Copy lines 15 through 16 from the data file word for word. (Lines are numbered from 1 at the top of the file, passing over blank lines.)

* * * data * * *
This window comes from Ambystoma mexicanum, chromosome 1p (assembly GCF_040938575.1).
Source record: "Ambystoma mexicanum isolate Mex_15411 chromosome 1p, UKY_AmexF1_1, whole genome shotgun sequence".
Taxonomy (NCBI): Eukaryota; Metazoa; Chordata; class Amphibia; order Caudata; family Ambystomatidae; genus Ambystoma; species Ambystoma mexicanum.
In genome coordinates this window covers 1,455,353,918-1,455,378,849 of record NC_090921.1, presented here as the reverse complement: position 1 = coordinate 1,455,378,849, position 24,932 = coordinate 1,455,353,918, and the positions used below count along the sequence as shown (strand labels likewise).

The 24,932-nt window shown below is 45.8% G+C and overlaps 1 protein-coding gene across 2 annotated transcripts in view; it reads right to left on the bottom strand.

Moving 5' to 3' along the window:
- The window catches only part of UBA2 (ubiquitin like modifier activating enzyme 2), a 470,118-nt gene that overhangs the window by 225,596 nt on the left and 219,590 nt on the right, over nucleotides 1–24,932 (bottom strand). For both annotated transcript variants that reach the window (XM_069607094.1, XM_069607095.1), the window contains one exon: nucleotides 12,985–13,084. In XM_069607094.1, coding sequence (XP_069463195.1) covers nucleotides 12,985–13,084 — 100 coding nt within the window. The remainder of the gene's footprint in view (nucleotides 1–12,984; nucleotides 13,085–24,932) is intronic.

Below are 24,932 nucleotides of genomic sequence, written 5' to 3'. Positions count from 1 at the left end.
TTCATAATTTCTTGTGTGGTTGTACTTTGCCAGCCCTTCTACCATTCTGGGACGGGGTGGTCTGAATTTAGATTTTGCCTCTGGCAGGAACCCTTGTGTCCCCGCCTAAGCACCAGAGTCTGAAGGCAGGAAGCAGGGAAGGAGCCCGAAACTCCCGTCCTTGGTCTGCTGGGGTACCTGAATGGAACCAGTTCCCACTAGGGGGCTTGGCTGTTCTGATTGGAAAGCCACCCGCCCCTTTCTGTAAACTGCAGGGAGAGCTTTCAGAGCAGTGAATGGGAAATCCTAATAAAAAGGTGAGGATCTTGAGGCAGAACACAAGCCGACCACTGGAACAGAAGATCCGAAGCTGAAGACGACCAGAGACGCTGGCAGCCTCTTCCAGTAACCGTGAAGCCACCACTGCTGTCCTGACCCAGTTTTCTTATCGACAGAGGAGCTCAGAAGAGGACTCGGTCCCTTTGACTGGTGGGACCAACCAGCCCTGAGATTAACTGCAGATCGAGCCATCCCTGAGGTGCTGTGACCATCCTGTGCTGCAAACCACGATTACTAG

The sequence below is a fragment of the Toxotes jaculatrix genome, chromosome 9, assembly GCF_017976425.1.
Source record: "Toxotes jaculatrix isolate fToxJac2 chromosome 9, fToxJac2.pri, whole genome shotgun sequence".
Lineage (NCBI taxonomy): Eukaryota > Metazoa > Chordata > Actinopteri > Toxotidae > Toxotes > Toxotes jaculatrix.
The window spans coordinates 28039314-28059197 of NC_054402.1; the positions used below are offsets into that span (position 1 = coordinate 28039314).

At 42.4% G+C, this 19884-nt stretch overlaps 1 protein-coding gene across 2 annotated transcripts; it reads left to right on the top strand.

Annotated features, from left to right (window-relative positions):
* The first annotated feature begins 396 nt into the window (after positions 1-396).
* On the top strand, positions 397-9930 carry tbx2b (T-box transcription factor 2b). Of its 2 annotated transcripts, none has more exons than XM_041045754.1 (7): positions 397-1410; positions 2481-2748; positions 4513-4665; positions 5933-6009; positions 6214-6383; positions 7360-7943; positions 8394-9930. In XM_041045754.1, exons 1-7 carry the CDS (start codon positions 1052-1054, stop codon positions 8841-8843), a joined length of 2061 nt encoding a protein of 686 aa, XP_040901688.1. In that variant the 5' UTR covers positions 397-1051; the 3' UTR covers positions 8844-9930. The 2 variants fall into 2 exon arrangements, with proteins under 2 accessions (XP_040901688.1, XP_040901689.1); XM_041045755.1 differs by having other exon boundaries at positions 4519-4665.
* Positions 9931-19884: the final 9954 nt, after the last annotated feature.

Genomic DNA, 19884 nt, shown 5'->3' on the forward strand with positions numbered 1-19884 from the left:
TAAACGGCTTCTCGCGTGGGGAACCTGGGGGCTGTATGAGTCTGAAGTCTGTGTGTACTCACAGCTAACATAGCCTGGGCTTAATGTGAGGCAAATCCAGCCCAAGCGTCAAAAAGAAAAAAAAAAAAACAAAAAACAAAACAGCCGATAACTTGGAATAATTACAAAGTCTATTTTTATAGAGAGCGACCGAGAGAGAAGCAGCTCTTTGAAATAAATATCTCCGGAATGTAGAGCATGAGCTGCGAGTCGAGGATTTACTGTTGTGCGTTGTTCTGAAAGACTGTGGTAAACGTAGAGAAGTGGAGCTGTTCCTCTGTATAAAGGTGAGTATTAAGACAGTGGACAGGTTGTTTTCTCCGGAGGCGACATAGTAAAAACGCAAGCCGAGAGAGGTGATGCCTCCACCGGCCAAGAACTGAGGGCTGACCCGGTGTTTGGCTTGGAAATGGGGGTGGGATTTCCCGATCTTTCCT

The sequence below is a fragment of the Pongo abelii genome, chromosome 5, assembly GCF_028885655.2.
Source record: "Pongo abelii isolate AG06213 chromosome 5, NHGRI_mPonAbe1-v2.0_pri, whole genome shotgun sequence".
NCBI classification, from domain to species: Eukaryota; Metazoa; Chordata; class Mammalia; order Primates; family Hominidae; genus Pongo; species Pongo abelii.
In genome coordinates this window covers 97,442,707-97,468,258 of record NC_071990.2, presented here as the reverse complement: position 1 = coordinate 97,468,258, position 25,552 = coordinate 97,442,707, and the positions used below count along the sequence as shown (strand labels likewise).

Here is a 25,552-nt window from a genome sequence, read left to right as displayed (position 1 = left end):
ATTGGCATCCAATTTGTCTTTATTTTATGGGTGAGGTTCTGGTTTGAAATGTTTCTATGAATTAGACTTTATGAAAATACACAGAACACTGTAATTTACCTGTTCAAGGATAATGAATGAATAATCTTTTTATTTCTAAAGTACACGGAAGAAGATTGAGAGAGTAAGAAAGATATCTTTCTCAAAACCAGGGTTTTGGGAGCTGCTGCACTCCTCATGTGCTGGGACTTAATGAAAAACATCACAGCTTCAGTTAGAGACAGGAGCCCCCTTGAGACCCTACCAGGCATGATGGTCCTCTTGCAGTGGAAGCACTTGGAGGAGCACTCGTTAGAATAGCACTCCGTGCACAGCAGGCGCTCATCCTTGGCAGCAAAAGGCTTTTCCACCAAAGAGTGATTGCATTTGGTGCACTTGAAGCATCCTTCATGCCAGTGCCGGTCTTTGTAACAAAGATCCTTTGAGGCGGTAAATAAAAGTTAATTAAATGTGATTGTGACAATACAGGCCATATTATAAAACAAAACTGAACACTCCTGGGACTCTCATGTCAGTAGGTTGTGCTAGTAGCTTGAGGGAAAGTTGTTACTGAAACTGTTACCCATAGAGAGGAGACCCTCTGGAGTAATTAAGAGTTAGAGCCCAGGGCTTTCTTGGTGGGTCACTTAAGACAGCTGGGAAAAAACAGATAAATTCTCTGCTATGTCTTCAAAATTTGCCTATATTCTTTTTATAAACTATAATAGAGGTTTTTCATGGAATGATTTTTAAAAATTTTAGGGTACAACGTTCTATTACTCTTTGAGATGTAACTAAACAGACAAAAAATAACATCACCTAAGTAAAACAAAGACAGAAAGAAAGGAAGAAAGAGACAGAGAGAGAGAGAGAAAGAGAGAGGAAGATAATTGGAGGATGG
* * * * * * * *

Annotated features, from left to right (window-relative positions):
* The first annotated feature begins 396 nt into the window (after positions 1-396).